Frank talk from Muslim sex therapist
In the delicate realm where the Koran meets human desire, Heba Kotb, a Muslim sex therapist in a ruffled gold head scarf, has strong opinions on vibrators, foreplay, premature you-know-what and why more men can’t seem to locate the G-spot.
An hour in her clinic, where some women wear black abayas that reveal only their eyes, is a liberating venture into a culture that has traditionally relegated talk of sex to a family whisper. Demure she may appear, but Kotb’s voice is strong and unapologetically public. The Koran, she said, forbids sex outside marriage, but within that union carnal satisfaction is a requisite for happiness.
“I deal with pleasure, desire, orgasms, masturbation, sexual frequency and erection problems,” said Kotb, whose TV show, “Big Talk,” is popular across the Arab world. “Neither the Koran nor the Sunna, however, address masturbation. My advice is that it’s OK to masturbate, but only if you need it badly. Masturbation has become more prevalent here because sex is forbidden outside marriage.”
In a society in which male clerics issue fatwas, or religious edicts or opinions, addressing all layers of family life, a feminine voice on something as intimate as sex has made Kotb a celebrity and a cultural revolutionary.
Some conservative clerics accuse Kotb of catering to sinners and Western-influenced permissiveness, but, overall, there has been little outcry about her frankness. Kotb’s advice on sex is meticulously framed within the context of matrimony, which she says is a gift from God.
“Everyone is searching for better sex, but people aren’t having the best sex,” she said. “Sex within Islam is the best. It covers the man’s rights and the woman’s rights. Islam is the ultimate sexuality. It’s beyond the stereotypes of Islamic oppression. I’m replacing that template. I’m replacing the stereotypes.”
Kotb’s interest in the subject arose from conversations with sex offenders while working on her forensic medicine degree at Cairo University. She later studied sexology and philosophy at Maimonides University in Florida; her dissertation was titled Sexuality in Islam. She wrote advice columns for newspapers, including one called “Behind Closed Doors.” In 2006, she started her own late-night TV talk show on the private Egyptian satellite channel El Mehwar.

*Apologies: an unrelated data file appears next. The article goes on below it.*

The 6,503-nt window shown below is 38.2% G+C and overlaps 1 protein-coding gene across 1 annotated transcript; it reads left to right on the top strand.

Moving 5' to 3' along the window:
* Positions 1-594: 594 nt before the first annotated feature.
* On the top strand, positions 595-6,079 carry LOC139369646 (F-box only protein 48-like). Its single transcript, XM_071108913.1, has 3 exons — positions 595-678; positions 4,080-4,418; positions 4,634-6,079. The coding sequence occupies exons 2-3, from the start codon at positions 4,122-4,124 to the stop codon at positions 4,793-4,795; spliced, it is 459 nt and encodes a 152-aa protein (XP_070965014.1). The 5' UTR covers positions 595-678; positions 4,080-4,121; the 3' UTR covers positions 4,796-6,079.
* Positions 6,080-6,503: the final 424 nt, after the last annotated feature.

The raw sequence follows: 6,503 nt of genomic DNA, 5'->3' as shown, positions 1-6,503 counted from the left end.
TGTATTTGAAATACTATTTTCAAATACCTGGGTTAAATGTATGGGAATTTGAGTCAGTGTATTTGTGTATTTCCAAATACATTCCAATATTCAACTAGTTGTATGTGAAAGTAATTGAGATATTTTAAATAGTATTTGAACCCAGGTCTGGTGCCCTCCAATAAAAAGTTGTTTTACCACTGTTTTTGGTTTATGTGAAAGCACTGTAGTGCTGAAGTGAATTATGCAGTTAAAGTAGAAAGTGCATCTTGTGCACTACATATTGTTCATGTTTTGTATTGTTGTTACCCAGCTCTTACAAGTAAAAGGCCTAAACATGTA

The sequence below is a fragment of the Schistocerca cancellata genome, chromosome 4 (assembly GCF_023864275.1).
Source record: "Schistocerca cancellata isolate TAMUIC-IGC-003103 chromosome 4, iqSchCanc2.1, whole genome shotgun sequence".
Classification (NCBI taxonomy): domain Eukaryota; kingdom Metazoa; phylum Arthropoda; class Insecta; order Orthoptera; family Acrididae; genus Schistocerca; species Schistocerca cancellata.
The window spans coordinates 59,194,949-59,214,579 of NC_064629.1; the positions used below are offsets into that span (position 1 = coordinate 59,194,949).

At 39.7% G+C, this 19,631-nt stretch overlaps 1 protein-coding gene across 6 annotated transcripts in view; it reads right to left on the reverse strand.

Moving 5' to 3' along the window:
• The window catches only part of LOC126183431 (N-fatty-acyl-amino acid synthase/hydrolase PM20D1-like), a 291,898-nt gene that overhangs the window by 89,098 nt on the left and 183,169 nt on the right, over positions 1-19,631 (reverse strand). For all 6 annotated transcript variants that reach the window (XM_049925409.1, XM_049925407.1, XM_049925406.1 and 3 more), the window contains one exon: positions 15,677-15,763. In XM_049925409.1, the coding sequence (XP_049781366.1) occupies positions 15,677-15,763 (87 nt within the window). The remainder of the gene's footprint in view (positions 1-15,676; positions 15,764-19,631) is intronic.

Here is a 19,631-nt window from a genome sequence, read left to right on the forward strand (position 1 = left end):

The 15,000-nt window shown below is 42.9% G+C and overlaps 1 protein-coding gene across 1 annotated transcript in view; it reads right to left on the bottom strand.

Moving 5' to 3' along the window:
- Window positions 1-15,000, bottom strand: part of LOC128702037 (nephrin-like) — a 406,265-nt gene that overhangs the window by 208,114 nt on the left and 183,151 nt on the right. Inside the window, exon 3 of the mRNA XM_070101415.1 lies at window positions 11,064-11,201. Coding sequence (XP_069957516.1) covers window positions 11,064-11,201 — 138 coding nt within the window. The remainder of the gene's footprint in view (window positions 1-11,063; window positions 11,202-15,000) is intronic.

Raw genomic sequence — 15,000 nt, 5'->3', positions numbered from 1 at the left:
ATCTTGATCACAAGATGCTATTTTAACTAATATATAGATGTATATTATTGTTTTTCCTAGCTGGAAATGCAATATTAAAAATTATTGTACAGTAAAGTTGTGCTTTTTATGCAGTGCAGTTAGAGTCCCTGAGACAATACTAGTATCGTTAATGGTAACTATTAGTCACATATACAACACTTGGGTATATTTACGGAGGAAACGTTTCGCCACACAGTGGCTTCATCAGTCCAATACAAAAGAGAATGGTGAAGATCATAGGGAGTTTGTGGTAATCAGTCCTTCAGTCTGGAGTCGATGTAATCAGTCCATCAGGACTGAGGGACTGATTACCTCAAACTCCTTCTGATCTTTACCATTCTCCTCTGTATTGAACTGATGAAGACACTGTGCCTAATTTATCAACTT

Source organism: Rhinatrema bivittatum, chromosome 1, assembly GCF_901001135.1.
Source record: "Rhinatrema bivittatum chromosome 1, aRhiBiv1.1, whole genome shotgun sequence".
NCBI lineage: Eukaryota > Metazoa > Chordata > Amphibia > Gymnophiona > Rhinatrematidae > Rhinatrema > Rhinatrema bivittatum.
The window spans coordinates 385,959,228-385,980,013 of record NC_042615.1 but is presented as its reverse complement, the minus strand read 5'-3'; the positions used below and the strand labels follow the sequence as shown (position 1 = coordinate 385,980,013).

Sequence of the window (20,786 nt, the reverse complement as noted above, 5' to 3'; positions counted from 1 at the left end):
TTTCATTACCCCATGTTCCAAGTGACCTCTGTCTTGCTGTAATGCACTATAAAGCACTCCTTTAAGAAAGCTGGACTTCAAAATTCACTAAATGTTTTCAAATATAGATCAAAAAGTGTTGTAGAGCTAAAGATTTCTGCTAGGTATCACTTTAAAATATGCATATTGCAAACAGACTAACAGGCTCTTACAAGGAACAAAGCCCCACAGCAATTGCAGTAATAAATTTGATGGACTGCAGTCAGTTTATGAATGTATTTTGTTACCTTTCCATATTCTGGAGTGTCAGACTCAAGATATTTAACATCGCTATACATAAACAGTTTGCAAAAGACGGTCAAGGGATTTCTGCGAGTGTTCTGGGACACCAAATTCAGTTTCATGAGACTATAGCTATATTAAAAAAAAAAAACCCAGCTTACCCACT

“I thought about the core of sexuality and religion,” she said. “How many relationships could I save knowing about this? At first, there was a state of shock over the TV show. Gradually it was accepted, and today people love it. I think, outside of the sex act, people have little idea about their own sexuality. Five years ago, I’d see two or three patients a week. Today, I’m booked three months ahead.”
Kotb has a lively face bordered by a hijab. She wears rings and bracelets; her cellphone hums incessantly, and she seems comfortable with her high profile. She blends science and anatomy charts with the Koran and the Sunna, teachings based on the life of the prophet Muhammad, who, Kotb noted, tended dutifully to his wives.
Kotb advises her listeners that every sexual encounter outside marriage leaves an indelible mark, and that the accumulation of those marks can destroy a relationship and push one further from God. But her larger aim is to help Muslims overcome sexual ignorance by showing them that scripture from centuries ago is relevant to today’s preferences and inhibitions.
“It’s hard for people to confess that they have no idea about sex, especially men -- they think they’re Valentinos,” Kotb said, referring to those unschooled in the intricacies of the multiple orgasm. “Sometimes men believe they know everything, and some are, in fact, lying.”
To add religious legitimacy to her show, Kotb invites young preachers to answer questions from viewers. Many are part of a movement that emerged in the 1990s that offers a less conventional interpretation of Islamic theology. On one program, Kotb and Sheik Khaled Abdullah discussed the misconception that sex is forbidden during the holy month of Ramadan.
“There is no correlation between how faithful you are to God and how much you avoid having sex in Ramadan,” Kotb said.
Abdullah added: “Whenever you feel you need [to have sex] with your wife or whenever your wife feels the same according to God’s rule, you can exercise this right and you will be rewarded for that
Economics is also a factor in a nation where widespread poverty delays or prevents many couples from marrying. This, along with the increasing Western influence, most notably from risque music videos on satellite TV, is nudging more Egyptians into sex outside marriage.
“The evil things always seem more interesting to us than the good things,” Kotb said. “Some people use pornography and sex toys. The problem is they could get pleasure from these toys and drop their partner. But not many Egyptians use them. Really, not many Egyptians know about them.”
The prospect of vibrators and lubricants can seem surreal in a society in which a recent government report found that at least 50% of girls between ages 10 and 18 have undergone genital excision, a procedure that some refer to as genital circumcision, in which part or all of the clitoris is removed. Other estimates suggest that 97% of Egyptian women between 15 and 49 have undergone genital excision. The practice, believed to prevent promiscuity by reducing a woman’s sex drive, was banned in June by Egyptian health officials after the death of a 12-year-old girl during the procedure.
“I’m totally against female circumcision. There is no religious or scientific reason for it,” Kotb said. “But it does not affect sexuality. A woman keeps her nerve endings. I’m opposed to circumcision because it’s part of the human body and it’s not the right of anyone to cut your body.”
Special correspondent Noha El Hennawy contributed to this report.